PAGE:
How to deal with neglect during relapse?

relationship

#1

Hi, my partner of 2 years used heroine on & off for years. She was in partial recovery when we met (going to meetings sometimes and therapy too). She recently relapsed and is no longer seeking help. She started really pushing me away about 5 months ago claiming that she was bipolar & couldn’t spend time. Whenever I ask for more time or connection, she’d say that she loved me too much and felt she couldn’t give me what I needed, so I may be better off without her. I’d tell her that I would stay by her side and love her as she was (bipolar & all), as I’m sure I have my own baggage too. Two months ago, she finally confessed that she was back to using while asking for money to buy detox drugs (which was an excuse probably to buy more drugs and maybe without the need for $, she may not have told me). I was very supportive & loving, and told her I wouldn’t give up on her. Afterwards and for the most part, I would send loving texts without expectations, And she was super loving in return. Other times, I would get frustrated and my tone would slightly change over texts (since we rarely talk on the phone now). She also becomes extra distant whenever I mention anything about us meeting, which only happened a couple of times in the last 2 months. We text every day but only met twice very briefly after her confession.

I love her and would like to support, but find it hard to stay mentally healthy when we are so disconnected like that. I do not want to give up on her but also can’t see myself going on living a single life. It bothers me that she still spends time with her parents (sometimes) but avoids me at all costs. No one among her family or friends know about this relapse, she says, but I’m also so alienated to really know for sure. I have no doubt she loved me immensely but am not sure If she still does anymore. I suspect she could be seeing someone else but have nothing to prove it. Has anybody been able to stick around, while abstaining from sex and affection, and finally had their partner back from that dark place?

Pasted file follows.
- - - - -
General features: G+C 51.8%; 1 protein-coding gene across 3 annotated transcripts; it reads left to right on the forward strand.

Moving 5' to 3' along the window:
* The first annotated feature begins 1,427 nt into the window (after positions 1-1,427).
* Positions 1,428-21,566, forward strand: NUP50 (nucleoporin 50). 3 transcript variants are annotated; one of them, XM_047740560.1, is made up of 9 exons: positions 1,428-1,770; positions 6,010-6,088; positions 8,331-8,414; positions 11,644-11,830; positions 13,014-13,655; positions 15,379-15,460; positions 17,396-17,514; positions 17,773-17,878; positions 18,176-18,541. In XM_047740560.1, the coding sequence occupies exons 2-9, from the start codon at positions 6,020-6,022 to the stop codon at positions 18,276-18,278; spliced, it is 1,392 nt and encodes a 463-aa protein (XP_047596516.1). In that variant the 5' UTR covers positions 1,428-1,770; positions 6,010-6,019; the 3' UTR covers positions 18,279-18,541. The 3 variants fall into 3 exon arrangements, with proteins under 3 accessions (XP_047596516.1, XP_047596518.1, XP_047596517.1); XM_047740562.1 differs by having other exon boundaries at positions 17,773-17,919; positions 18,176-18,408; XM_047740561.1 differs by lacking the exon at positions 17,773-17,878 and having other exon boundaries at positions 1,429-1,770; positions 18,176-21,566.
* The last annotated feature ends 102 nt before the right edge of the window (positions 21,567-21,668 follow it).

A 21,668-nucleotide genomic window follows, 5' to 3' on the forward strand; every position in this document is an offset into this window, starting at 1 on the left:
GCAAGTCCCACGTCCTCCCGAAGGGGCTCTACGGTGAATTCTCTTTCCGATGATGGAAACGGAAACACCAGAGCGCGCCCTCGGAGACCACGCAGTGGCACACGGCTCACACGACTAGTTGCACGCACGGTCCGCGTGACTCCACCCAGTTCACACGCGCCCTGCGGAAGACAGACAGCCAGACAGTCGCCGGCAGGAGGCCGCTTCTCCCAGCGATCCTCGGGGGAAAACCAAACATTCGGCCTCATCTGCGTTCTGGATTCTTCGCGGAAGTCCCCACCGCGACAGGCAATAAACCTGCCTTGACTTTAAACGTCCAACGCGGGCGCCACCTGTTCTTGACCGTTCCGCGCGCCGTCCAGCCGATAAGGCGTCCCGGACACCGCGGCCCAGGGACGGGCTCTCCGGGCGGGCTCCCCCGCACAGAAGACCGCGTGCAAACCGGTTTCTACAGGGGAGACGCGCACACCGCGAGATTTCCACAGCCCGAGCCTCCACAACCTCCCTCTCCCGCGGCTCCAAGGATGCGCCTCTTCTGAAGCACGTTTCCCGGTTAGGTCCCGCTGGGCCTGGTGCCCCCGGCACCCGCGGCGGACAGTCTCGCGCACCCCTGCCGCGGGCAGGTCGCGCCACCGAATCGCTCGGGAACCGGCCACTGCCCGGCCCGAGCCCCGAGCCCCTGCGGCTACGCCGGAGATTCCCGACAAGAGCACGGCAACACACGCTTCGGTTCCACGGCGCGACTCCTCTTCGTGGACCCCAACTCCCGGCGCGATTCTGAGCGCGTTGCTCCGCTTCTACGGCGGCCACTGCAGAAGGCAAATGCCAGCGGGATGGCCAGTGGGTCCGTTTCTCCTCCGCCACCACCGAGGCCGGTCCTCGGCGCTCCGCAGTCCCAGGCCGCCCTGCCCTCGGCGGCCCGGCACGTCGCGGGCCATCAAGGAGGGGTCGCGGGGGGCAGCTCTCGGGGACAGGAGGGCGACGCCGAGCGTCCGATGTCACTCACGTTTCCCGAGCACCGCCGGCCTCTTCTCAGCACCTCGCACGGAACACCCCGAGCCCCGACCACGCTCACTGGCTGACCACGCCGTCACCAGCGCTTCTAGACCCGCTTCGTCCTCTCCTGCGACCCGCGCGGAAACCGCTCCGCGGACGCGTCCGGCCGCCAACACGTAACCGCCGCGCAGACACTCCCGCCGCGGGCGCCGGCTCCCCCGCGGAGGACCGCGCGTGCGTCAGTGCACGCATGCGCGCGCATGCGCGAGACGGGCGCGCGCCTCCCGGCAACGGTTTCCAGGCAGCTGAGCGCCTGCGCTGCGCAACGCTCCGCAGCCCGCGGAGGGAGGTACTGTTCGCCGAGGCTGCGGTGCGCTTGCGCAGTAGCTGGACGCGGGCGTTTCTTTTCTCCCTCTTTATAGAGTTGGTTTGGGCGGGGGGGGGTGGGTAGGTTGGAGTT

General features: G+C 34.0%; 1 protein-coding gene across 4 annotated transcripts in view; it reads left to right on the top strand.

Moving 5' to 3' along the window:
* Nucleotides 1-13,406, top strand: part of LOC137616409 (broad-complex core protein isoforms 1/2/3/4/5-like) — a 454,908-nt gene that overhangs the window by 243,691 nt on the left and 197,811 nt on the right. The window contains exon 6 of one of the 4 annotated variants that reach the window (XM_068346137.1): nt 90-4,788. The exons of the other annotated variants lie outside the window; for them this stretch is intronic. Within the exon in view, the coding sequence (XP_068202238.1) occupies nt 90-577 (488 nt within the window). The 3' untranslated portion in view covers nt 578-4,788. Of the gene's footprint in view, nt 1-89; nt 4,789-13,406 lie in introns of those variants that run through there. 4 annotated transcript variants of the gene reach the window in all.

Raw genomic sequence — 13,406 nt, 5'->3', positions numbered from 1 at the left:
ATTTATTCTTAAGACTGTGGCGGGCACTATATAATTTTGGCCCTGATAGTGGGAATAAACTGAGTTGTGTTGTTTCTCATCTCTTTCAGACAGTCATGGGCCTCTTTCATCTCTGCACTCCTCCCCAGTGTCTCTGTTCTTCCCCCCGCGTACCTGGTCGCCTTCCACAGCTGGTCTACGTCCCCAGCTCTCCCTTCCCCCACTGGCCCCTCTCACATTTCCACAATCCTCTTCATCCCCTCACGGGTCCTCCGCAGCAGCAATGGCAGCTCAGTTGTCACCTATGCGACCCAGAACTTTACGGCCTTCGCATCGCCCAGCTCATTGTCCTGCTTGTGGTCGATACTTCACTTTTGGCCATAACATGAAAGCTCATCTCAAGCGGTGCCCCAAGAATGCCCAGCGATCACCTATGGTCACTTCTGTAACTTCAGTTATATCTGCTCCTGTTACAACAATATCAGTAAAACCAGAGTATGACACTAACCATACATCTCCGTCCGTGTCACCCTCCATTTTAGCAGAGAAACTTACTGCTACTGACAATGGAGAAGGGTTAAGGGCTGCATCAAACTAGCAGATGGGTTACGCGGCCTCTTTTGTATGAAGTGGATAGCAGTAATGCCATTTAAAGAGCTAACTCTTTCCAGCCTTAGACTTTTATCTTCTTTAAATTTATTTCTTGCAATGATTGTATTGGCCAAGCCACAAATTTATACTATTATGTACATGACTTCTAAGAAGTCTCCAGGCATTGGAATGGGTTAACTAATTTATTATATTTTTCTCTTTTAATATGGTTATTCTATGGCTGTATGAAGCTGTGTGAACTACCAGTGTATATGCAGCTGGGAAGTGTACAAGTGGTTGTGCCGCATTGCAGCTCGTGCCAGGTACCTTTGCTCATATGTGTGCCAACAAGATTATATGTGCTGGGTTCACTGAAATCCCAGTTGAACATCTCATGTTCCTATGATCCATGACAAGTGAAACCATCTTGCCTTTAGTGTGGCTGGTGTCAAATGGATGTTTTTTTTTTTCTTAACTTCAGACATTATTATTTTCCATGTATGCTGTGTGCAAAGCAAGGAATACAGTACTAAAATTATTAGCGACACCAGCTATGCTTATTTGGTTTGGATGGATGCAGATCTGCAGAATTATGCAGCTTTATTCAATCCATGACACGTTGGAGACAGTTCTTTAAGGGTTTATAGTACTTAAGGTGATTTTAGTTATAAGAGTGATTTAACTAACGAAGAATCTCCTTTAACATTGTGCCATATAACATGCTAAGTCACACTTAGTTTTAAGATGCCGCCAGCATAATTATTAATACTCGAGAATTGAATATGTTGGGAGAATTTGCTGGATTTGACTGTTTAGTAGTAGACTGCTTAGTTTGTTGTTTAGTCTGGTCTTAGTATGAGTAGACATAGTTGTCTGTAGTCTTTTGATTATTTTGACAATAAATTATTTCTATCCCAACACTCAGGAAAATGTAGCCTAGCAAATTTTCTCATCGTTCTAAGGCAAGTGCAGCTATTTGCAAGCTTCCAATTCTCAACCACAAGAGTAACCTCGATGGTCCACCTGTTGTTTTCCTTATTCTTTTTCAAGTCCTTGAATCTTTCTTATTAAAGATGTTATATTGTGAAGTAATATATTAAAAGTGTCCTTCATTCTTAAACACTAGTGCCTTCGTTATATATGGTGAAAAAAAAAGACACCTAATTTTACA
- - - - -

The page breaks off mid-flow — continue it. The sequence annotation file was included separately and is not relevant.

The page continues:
#2

My husband has relapsed many times and is not much capable any longer of much affection or sex. After 20 years of the rollercoaster ride of the emotional trauma. I wish I had left a long time ago! There is no cure for heroine addiction! Get out of the relationship. The drug is her only true love. You’ll just end up missing your own life!!!


#3

I would encourage you not to listen to anyone who says get out of the relationship. Only you can decide what is best for you. It is important to remember drugs alter the mind. Your loved one is in there, but the drugs are impairing judgement. It’s painful and hard to know where to draw a boundary when you don’t want to abandon a loved one in need. Consider perhaps something like this… “i love you and I’m here for you but you need help. When you are on drugs, I don’t know who you are. This is stronger than both of us and we need you to get the right help. If you can’t get help please call me when you are ready. This is too painful for me to watch because I love you too much.” It’s also important to remember that the addiction comes from a pain. It’s hard to stop unless the trauma and pain is properly dealt with. Don’t hate the person, love them through this, but know it is stronger than both of you. Relapse is a normal part of the process. Try not to be angry if this happens. Your loved one is already beating themselves us. Recovery is possible but it requires a new way of life with ups and downs, and proper ongoing support for life long healing and self care for both you and your loved one.


#4

You can not cure an addiction, but you can manage it with the right professional help. It is a personal decision to leave or say, and one no one else should make for another person.